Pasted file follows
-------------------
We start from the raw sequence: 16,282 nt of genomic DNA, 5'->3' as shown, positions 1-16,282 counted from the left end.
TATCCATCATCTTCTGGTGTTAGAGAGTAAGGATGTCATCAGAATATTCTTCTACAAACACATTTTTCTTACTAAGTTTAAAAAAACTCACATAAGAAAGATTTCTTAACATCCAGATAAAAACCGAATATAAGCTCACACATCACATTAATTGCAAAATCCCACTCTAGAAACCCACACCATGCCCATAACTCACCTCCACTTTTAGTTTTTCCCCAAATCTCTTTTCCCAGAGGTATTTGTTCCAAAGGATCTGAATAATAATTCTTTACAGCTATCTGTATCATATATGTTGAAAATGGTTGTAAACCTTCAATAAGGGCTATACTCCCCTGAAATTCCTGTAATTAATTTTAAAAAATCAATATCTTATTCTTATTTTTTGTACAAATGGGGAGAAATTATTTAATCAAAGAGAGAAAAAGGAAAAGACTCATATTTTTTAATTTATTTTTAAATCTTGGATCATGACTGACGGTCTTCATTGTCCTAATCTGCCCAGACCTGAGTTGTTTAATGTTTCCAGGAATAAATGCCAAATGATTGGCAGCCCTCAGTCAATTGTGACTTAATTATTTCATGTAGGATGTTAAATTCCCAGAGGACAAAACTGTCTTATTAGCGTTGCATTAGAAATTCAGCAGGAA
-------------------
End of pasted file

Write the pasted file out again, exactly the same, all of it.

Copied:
We start from the raw sequence: 16,282 nt of genomic DNA, 5'->3' as shown, positions 1-16,282 counted from the left end.
TATCCATCATCTTCTGGTGTTAGAGAGTAAGGATGTCATCAGAATATTCTTCTACAAACACATTTTTCTTACTAAGTTTAAAAAAACTCACATAAGAAAGATTTCTTAACATCCAGATAAAAACCGAATATAAGCTCACACATCACATTAATTGCAAAATCCCACTCTAGAAACCCACACCATGCCCATAACTCACCTCCACTTTTAGTTTTTCCCCAAATCTCTTTTCCCAGAGGTATTTGTTCCAAAGGATCTGAATAATAATTCTTTACAGCTATCTGTATCATATATGTTGAAAATGGTTGTAAACCTTCAATAAGGGCTATACTCCCCTGAAATTCCTGTAATTAATTTTAAAAAATCAATATCTTATTCTTATTTTTTGTACAAATGGGGAGAAATTATTTAATCAAAGAGAGAAAAAGGAAAAGACTCATATTTTTTAATTTATTTTTAAATCTTGGATCATGACTGACGGTCTTCATTGTCCTAATCTGCCCAGACCTGAGTTGTTTAATGTTTCCAGGAATAAATGCCAAATGATTGGCAGCCCTCAGTCAATTGTGACTTAATTATTTCATGTAGGATGTTAAATTCCCAGAGGACAAAACTGTCTTATTAGCGTTGCATTAGAAATTCAGCAGGAA